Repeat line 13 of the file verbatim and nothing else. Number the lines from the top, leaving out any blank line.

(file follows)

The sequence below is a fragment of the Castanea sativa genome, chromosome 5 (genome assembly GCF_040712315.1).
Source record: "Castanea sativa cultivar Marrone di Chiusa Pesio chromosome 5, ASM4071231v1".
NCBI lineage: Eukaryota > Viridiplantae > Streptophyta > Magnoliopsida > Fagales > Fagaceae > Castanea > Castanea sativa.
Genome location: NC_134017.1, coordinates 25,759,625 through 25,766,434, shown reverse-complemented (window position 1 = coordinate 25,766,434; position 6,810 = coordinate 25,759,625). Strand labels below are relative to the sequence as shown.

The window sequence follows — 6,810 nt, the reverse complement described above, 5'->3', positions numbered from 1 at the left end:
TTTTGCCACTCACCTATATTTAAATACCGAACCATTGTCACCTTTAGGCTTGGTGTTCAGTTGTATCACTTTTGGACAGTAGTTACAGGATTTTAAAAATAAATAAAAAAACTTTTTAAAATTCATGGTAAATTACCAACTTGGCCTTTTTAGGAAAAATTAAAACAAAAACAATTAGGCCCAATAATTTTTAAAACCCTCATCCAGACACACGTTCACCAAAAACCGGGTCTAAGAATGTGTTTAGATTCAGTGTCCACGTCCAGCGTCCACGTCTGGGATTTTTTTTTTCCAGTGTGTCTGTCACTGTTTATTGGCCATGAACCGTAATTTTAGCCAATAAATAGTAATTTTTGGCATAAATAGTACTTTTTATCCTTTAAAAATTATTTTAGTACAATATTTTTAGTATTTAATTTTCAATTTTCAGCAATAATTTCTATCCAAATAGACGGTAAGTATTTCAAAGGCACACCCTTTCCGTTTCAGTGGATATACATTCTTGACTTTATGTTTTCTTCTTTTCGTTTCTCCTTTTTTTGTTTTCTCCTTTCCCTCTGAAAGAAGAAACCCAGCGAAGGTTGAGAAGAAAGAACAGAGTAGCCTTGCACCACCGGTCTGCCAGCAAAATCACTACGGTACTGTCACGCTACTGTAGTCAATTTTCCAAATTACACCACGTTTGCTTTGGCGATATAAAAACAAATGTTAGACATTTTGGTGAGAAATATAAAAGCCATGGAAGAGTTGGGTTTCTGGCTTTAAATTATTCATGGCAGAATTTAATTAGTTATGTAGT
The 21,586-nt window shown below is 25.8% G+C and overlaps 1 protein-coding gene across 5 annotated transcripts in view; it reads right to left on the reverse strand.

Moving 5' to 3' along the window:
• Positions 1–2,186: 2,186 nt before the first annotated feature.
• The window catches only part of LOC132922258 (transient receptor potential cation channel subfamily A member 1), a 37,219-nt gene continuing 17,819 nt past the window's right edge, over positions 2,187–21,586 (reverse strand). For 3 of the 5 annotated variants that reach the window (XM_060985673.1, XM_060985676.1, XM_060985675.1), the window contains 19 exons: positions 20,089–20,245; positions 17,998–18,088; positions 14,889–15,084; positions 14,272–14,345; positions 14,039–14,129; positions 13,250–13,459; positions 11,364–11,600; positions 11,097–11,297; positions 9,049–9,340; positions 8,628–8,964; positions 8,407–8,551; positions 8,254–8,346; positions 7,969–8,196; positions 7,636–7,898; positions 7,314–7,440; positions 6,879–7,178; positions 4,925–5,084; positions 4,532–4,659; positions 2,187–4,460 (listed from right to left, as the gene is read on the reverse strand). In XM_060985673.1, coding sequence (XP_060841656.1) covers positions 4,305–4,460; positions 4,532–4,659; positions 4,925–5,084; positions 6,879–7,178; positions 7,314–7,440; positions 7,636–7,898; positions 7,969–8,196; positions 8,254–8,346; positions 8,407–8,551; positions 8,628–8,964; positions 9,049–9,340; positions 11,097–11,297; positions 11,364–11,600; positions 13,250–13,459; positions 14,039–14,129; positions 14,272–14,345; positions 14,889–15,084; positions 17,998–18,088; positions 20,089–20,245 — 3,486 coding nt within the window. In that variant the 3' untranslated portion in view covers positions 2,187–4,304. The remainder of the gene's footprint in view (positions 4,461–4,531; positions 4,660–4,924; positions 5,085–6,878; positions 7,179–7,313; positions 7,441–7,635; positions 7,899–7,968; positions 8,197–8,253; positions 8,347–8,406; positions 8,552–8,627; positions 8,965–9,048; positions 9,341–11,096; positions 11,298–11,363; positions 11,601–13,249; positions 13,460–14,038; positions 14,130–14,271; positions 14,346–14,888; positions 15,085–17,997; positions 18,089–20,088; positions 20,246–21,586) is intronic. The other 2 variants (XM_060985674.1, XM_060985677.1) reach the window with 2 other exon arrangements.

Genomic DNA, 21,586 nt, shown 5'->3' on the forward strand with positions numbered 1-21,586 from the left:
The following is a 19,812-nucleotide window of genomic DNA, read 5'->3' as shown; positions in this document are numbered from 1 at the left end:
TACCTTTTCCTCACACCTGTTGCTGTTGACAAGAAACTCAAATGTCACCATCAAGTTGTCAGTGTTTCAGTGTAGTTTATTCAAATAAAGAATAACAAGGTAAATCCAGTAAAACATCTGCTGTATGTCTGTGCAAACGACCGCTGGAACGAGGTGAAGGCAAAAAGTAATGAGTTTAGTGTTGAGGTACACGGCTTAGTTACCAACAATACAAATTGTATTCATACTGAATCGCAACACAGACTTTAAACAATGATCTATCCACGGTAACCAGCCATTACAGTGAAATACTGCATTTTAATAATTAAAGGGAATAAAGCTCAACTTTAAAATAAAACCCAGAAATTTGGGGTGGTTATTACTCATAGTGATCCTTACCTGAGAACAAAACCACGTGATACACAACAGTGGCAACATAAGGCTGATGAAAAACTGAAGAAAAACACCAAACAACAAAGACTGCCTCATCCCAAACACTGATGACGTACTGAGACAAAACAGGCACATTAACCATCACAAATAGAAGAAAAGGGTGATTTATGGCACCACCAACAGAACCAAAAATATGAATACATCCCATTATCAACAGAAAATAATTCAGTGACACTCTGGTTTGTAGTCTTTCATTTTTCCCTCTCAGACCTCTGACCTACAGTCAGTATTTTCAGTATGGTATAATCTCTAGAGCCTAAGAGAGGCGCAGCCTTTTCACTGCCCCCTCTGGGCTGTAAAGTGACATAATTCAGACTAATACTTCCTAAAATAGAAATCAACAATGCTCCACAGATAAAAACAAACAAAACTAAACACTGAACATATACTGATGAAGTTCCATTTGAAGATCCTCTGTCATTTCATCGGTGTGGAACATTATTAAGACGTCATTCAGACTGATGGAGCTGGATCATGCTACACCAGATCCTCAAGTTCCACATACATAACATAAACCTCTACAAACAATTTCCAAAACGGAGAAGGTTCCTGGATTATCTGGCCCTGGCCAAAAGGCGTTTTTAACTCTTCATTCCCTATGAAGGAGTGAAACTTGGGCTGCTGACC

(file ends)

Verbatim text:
TACCTTTTCCTCACACCTGTTGCTGTTGACAAGAAACTCAAATGTCACCATCAAGTTGTCAGTGTTTCAGTGTAGTTTATTCAAATAAAGAATAACAAGGTAAATCCAGTAAAACATCTGCTGTATGTCTGTGCAAACGACCGCTGGAACGAGGTGAAGGCAAAAAGTAATGAGTTTAGTGTTGAGGTACACGGCTTAGTTACCAACAATACAAATTGTATTCATACTGAATCGCAACACAGACTTTAAACAATGATCTATCCACGGTAACCAGCCATTACAGTGAAATACTGCATTTTAATAATTAAAGGGAATAAAGCTCAACTTTAAAATAAAACCCAGAAATTTGGGGTGGTTATTACTCATAGTGATCCTTACCTGAGAACAAAACCACGTGATACACAACAGTGGCAACATAAGGCTGATGAAAAACTGAAGAAAAACACCAAACAACAAAGACTGCCTCATCCCAAACACTGATGACGTACTGAGACAAAACAGGCACATTAACCATCACAAATAGAAGAAAAGGGTGATTTATGGCACCACCAACAGAACCAAAAATATGAATACATCCCATTATCAACAGAAAATAATTCAGTGACACTCTGGTTTGTAGTCTTTCATTTTTCCCTCTCAGACCTCTGACCTACAGTCAGTATTTTCAGTATGGTATAATCTCTAGAGCCTAAGAGAGGCGCAGCCTTTTCACTGCCCCCTCTGGGCTGTAAAGTGACATAATTCAGACTAATACTTCCTAAAATAGAAATCAACAATGCTCCACAGATAAAAACAAACAAAACTAAACACTGAACATATACTGATGAAGTTCCATTTGAAGATCCTCTGTCATTTCATCGGTGTGGAACATTATTAAGACGTCATTCAGACTGATGGAGCTGGATCATGCTACACCAGATCCTCAAGTTCCACATACATAACATAAACCTCTACAAACAATTTCCAAAACGGAGAAGGTTCCTGGATTATCTGGCCCTGGCCAAAAGGCGTTTTTAACTCTTCATTCCCTATGAAGGAGTGAAACTTGGGCTGCTGACC